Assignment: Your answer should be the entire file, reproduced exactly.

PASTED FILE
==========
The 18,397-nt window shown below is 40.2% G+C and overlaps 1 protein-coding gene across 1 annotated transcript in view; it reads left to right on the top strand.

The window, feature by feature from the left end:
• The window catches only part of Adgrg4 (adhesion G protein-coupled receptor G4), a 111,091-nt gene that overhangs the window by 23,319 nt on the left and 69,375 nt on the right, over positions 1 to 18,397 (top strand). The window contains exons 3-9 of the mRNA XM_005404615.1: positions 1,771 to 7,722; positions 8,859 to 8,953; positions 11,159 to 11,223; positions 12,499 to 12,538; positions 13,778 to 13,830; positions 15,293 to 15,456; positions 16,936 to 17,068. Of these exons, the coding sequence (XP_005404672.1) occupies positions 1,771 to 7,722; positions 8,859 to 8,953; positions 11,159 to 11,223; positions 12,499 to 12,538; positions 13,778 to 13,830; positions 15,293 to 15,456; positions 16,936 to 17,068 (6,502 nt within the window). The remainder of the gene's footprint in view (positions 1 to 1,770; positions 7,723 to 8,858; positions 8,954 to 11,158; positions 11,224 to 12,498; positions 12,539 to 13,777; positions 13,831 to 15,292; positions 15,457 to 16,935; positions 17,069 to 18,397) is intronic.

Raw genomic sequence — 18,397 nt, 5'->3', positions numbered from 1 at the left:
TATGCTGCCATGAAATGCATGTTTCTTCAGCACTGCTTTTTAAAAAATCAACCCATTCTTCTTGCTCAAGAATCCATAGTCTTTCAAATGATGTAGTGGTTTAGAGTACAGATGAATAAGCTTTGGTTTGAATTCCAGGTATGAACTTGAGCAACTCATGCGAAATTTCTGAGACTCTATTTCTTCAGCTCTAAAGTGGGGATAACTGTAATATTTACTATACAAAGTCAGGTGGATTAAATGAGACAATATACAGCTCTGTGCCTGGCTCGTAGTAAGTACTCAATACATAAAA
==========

The 18,397-nt window shown below is 40.2% G+C and overlaps 1 protein-coding gene across 1 annotated transcript in view; it reads left to right on the top strand.

The window, feature by feature from the left end:
• The window catches only part of Adgrg4 (adhesion G protein-coupled receptor G4), a 111,091-nt gene that overhangs the window by 23,319 nt on the left and 69,375 nt on the right, over positions 1 to 18,397 (top strand). The window contains exons 3-9 of the mRNA XM_005404615.1: positions 1,771 to 7,722; positions 8,859 to 8,953; positions 11,159 to 11,223; positions 12,499 to 12,538; positions 13,778 to 13,830; positions 15,293 to 15,456; positions 16,936 to 17,068. Of these exons, the coding sequence (XP_005404672.1) occupies positions 1,771 to 7,722; positions 8,859 to 8,953; positions 11,159 to 11,223; positions 12,499 to 12,538; positions 13,778 to 13,830; positions 15,293 to 15,456; positions 16,936 to 17,068 (6,502 nt within the window). The remainder of the gene's footprint in view (positions 1 to 1,770; positions 7,723 to 8,858; positions 8,954 to 11,158; positions 11,224 to 12,498; positions 12,539 to 13,777; positions 13,831 to 15,292; positions 15,457 to 16,935; positions 17,069 to 18,397) is intronic.

Raw genomic sequence — 18,397 nt, 5'->3', positions numbered from 1 at the left:
TATGCTGCCATGAAATGCATGTTTCTTCAGCACTGCTTTTTAAAAAATCAACCCATTCTTCTTGCTCAAGAATCCATAGTCTTTCAAATGATGTAGTGGTTTAGAGTACAGATGAATAAGCTTTGGTTTGAATTCCAGGTATGAACTTGAGCAACTCATGCGAAATTTCTGAGACTCTATTTCTTCAGCTCTAAAGTGGGGATAACTGTAATATTTACTATACAAAGTCAGGTGGATTAAATGAGACAATATACAGCTCTGTGCCTGGCTCGTAGTAAGTACTCAATACATAAAA